Have you seen any of the recent TV shows on sugar? It’s about time this information finally surfaced! The sugar industry is big bucks and while most of us are probably aware that it contains empty calories, did you know that our body reacts to it like its a drug? Ever noticed how sometimes you just cant stop eating it?
I watch my kids when we go somewhere that serves them sugar – jelly or fruit juice etc and they firstly resemble drug-addicts; unable to get enough of the ‘good stuff’. They then become hyperactive and irrational for 20 mins. This is followed by, for me, the scariest part of the sugar-drug-rush and its the sugar-stupor. They cant think, they are grumpy and generally need a sleep at inopportune times. The sugar-stupor isn’t limited to our kids and some believe its not an acute symptom but a long-term real social and physical problem.
Back to The Bliss Point…the perfect marriage of fat, salt and sugar. The point at which the texture or mouth-feel is soft and buttery, the flavour is intense without being overpowering and the feelgood factor exists. The bliss point is individual and is an acquired taste however it is also cultural and generic to a point. The more sugar you eat, the more you will want to eat as the less other food tastes good. Recently I tried removing salt from my diet and now the tiniest bit of salt is too tasty for me. It works the same way for sugar.
Robert Lustig believes that sugar is the cause of diabetes. His talk on sugar https://www.youtube.com/watch?v=dBnniua6-oM is well worth watching; I have watched it 3 times and get something new every time. High fructose (fruit sugar) corn syrup is used in soft drinks, soups, processed foods and has been studied as a contributor to heart disease markers eg trigylcerides, cholesterol etc. When testing for the markers of heart disease one common theme, or associated risk, is an increases in visceral adiposity – the fat surrounding the liver, kidneys, bowel. When healthy students were given a high fructose corn syrup (HFCS) drink for 2 weeks all of their cardiovascular disease risk factors increased.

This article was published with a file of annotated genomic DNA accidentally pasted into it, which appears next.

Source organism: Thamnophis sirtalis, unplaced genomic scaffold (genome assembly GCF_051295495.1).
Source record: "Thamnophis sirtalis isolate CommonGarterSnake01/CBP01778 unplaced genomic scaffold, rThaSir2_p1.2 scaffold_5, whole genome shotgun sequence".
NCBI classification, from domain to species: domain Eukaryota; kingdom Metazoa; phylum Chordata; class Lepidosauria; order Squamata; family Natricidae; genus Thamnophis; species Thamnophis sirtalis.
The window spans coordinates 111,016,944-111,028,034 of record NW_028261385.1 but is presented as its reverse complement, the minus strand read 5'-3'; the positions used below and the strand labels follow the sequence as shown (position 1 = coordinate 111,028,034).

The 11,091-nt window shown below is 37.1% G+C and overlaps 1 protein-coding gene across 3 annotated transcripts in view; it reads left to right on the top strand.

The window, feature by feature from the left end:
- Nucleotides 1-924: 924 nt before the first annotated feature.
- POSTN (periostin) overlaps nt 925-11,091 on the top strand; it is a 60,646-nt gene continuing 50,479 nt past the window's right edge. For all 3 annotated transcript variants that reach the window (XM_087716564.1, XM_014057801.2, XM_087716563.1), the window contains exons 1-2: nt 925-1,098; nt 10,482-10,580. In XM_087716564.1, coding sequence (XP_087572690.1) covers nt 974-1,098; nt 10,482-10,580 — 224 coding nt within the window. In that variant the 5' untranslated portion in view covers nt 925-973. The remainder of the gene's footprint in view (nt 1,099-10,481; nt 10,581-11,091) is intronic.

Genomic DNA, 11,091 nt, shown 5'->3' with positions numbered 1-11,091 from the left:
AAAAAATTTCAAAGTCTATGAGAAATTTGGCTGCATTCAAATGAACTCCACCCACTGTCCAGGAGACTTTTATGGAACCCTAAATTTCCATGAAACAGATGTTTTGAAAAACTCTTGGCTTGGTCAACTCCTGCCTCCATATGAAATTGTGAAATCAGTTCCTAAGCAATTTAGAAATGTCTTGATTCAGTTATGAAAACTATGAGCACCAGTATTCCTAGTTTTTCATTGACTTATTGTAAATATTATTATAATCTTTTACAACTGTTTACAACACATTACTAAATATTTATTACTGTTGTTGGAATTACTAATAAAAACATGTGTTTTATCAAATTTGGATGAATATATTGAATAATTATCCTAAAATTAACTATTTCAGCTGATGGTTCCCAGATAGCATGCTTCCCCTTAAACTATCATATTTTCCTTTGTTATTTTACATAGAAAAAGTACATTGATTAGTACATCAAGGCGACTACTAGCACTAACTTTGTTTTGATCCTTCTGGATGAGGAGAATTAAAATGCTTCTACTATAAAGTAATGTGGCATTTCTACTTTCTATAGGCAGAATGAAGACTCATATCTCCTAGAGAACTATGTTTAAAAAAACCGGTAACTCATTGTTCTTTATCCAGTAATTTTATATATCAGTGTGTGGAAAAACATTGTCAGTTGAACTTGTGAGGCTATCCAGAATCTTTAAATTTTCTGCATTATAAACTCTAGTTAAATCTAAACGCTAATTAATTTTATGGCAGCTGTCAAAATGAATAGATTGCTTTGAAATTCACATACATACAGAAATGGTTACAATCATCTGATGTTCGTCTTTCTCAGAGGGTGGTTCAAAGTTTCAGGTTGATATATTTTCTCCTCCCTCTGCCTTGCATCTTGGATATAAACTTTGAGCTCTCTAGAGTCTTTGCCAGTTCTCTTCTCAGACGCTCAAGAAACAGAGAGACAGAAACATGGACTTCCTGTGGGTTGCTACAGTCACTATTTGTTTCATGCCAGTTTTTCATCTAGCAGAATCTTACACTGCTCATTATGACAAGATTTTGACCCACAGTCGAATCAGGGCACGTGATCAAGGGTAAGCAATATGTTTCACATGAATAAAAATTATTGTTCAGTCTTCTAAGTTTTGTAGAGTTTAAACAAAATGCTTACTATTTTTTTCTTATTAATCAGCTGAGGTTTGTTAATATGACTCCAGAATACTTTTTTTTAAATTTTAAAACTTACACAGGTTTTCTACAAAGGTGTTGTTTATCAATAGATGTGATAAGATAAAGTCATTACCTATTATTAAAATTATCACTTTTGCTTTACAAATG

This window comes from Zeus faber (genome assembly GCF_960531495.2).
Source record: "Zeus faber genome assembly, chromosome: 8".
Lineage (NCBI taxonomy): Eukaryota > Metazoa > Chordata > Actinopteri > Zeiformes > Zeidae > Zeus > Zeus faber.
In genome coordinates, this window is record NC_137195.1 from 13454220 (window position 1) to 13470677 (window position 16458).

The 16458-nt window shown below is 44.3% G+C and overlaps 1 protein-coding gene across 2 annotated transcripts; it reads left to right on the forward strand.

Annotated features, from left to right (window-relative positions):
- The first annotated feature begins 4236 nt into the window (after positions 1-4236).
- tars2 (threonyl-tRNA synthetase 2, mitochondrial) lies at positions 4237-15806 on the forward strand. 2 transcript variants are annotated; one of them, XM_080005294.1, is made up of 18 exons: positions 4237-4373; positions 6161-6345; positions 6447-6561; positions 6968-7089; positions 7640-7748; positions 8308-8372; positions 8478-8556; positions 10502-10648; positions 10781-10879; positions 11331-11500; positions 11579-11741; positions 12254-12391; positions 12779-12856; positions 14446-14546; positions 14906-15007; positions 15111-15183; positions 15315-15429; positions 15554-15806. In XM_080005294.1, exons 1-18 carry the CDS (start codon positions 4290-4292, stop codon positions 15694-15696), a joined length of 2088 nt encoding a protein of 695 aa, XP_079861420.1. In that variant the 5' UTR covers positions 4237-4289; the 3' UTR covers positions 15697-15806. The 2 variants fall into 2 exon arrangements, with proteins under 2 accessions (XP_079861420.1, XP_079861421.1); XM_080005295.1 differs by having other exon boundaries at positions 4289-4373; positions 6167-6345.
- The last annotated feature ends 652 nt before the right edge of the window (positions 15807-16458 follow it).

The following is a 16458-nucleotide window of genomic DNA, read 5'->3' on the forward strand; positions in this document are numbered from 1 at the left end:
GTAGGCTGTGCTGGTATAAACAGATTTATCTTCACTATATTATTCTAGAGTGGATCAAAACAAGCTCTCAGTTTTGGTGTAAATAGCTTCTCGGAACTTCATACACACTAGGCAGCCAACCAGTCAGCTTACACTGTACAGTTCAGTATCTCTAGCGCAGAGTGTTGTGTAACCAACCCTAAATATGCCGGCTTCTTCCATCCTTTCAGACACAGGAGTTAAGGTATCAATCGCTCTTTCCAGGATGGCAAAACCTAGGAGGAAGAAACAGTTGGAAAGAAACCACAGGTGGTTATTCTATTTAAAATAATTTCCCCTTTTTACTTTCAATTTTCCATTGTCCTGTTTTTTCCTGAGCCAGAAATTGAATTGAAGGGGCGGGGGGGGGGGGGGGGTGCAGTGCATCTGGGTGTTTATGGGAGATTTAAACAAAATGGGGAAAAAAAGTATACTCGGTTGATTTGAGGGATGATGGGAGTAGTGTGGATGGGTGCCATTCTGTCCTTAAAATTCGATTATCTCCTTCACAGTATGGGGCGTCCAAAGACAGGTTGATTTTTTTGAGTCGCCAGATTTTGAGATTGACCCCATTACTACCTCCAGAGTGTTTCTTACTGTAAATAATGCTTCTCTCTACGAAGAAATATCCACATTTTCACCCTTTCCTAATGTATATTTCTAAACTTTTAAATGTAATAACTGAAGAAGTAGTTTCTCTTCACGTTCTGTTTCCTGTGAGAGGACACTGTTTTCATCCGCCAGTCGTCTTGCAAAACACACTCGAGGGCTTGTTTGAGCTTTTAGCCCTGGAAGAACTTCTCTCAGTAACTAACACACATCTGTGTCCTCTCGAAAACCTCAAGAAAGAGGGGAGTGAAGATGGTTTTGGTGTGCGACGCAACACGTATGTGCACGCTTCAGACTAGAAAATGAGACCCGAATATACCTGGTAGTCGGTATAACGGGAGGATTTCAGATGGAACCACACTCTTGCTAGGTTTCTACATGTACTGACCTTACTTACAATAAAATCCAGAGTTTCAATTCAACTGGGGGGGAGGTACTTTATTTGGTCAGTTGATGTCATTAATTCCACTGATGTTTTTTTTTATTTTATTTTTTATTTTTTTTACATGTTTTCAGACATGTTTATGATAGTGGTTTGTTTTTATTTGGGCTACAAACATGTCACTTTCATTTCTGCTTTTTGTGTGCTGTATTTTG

At the 1999 get together of top food industry executives they received a presentation on ‘Responding to the challenge of childhood obesity’. This presentation told these execs that the environment that encourages obesity is the “Ubiquity of inexpensive, good-tasting, super-sized, energy-dense foods.” They scoffed at this theory. In 1972, when British scientist John Yudkin first proved that sugar was bad for our health, he was ignored by the majority of the medical profession and rubbished by the food industry. The scientist Ansel Keys was a major player in debunking Yudkin. Ansel Keys later debunked his own research on fats.
Will the food industry be next?
Stan Lance, who published secret tobacco documents says that “strategies that the tobacco companies used were being used much earlier by the sugar industry”. The parallel he see is that the sugar industry tries to undermine science and to intimidate scientists as well as subverting sensible regulation. In 2003 WHO was looking at a resolution for sugar to be reduced to just 10% of what people were currently eating. The resolution never went forward. The sugar industry influenced US congress to pull this recommendation by threatening to pull its funding of WHO. Just like we wouldn’t have a tobacco epidemic if there wasn’t a tobacco industry, we wouldn’t have an obesity epidemic if we didn’t have an industry selling sugar, salt and fat – or the perfect combination of these ingredients; The Bliss Point.
To control the epidemic of non-communicable disease we have to control the food giants. But how? The law to ban supersize soft drinks in the States was overturned. Then followed advertising suggesting we were infringing on consumer freedom and rights by limiting consumption or telling people what they could eat. If fat and Sodium have limits why does sugar not? The consumer is blamed for their over-consumption yet they are not given the information they need or given it in unclear formats. Who knows how much sugar is in a child’s yoghurt or how much is too much?
What are your thoughts on sugar and the sugar industry?